• Experience with coaching and mentoring practices, for adults
  • Evidence of a commitment to, and enthusiasm for, lifelong learning and professional/personal growth
  • Evidence of groundedness in confidentiality and professional ethics
Minimum Qualifications

Minimum Training and Experience:
  • Master?s Degree
  • Hold DPI license 7054 - School Counselor
  • Five years experience at either the middle or high school levels
Desired Qualifications

Desired Training and Experience:
  • Currently hold or be willing to obtain the Global Career Development Facilitator (GCDF) Certification and GCDF Trainer Certification

Thursday, May 4, 2017

College and Career Readiness Coordinator (2017-2018 SCHOOL YEAR)

Source: Click here.

SUMMARY
Through the implementation of the National Career Development Guidelines, with specific attention to restorative practices, intentional student equal academic access, student advocacy and college and career readiness, provides activities and services to meet the needs of the students.  Consult with teachers, staff and parents and provide support to other educational programs and the Post Unitary Status Plan.

MINIMUM REQUIREMENTS
Masters degree in School Guidance and Counseling or a related area.

PREFERRED REQUIREMENTS
Arizona School Guidance and Counseling Certificate.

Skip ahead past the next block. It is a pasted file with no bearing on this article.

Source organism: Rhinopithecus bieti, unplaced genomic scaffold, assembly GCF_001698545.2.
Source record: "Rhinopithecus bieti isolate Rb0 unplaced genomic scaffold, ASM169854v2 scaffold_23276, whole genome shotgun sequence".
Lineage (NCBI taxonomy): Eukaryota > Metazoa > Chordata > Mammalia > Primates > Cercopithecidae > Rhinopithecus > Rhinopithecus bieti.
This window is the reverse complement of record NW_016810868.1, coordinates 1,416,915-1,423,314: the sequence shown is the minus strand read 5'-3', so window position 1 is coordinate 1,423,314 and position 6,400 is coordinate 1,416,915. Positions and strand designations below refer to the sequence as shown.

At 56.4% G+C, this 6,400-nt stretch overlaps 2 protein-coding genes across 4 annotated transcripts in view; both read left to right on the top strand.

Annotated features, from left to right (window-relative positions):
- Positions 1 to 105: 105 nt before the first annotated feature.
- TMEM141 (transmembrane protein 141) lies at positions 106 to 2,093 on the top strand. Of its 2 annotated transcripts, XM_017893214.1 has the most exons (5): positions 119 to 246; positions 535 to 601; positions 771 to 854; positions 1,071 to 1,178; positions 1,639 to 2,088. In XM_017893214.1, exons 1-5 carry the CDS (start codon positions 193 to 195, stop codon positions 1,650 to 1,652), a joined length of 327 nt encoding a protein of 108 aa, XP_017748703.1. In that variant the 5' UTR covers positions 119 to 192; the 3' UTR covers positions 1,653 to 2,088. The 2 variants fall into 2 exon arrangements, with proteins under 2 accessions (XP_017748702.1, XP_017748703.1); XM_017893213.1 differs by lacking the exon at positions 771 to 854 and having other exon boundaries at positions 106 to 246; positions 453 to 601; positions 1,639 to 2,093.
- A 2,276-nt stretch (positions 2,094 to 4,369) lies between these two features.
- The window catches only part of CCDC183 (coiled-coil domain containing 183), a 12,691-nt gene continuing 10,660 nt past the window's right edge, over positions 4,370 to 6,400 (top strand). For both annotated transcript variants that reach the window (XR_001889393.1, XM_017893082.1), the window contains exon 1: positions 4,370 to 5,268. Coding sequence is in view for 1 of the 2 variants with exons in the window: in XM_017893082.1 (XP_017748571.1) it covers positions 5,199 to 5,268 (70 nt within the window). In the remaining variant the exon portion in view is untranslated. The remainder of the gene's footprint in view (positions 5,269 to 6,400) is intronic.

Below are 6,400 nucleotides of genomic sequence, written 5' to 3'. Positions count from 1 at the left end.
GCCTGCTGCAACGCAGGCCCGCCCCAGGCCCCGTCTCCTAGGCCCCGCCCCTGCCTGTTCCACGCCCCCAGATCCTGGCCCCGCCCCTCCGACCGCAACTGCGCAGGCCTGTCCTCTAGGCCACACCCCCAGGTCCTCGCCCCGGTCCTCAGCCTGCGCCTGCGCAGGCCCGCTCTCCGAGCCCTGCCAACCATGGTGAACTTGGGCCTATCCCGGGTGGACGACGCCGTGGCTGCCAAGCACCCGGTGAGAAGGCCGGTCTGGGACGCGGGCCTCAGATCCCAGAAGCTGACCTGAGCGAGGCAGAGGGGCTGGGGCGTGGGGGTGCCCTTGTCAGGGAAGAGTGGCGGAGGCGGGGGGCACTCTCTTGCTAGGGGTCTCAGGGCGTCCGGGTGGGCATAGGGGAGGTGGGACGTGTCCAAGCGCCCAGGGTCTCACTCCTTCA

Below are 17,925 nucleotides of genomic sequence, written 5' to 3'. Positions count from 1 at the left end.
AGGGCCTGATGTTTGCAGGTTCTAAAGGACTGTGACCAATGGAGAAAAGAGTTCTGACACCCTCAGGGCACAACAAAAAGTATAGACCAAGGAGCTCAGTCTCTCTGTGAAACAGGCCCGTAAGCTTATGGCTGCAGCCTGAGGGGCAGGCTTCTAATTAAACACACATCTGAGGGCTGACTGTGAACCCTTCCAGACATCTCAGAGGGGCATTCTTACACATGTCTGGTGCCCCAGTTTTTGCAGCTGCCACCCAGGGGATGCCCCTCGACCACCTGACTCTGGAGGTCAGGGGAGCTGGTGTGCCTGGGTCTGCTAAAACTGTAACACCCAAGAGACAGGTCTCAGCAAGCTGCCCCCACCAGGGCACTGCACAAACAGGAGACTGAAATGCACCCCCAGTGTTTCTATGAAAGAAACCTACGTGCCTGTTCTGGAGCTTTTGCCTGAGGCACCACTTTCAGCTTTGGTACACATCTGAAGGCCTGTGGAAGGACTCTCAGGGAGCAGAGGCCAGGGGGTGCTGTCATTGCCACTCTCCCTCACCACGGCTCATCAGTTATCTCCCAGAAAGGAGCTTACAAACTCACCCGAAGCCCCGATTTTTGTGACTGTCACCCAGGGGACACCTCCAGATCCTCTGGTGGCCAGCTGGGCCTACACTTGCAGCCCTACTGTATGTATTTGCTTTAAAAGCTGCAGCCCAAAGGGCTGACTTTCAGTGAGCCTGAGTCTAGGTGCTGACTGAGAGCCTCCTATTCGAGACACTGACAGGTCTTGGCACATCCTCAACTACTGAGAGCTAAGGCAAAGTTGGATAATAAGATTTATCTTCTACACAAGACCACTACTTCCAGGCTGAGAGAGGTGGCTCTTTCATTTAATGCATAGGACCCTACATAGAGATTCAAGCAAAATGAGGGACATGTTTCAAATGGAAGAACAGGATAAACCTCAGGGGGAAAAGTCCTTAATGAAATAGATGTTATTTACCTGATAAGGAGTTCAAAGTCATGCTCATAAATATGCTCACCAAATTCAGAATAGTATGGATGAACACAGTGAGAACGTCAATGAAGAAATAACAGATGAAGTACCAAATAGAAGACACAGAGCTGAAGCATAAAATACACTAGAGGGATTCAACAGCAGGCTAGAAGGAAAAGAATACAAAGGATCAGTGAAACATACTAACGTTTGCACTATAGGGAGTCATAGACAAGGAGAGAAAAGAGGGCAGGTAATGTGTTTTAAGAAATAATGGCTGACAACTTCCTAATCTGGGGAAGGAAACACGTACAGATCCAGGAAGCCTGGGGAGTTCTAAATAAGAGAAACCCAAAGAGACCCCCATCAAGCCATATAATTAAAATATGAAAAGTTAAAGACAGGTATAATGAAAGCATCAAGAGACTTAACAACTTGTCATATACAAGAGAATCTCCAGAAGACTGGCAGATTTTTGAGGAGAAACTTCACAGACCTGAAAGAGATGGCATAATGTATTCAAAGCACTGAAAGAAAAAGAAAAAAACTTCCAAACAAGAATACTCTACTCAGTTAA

Experience working with diverse populations.
Arizona Teacher’s Certification.
Three years experience as a teacher.
Three years experience as a school counselor.
Bilingual – Spanish/English.

Wednesday, May 3, 2017

Webinar that addresses the Netflix series "13 Reasons Why"



With so many messages about suicide coming at you through the media and entertainment – whether it’s 13 Reasons Why, the S-Town podcast, or disturbing stories in the news – it’s important to know you can stop suicide simply by being aware and taking action. Aware of the risk factors and warning signs that can lead to suicide…aware of how to have a caring conversation with someone you’re worried about…aware that help is always available…aware of the fact that prevention starts with simply approaching mental health like the real and important aspect of health that it is.

Think about the people you come into contact with throughout the course of your day. Your family, neighbors, classmates, coworkers, and friends. Do your part in creating a caring culture by being present, taking a moment, listening, and knowing what to look for, not just in others, but yourself. Practice mental health safety by looking both ways – outward and inward – at others and in yourself. For May Mental Health Awareness Month, we at AFSP are giving you the tools and resources you need to look both ways – knowledgeably and compassionately – to stay aware and take action if you or the people in your community need help.

Awareness can save a life. Look both ways to stop suicide.

Watch the webinar:
https://afsp.org/campaigns/look-ways-mental-health-awareness-month-2017/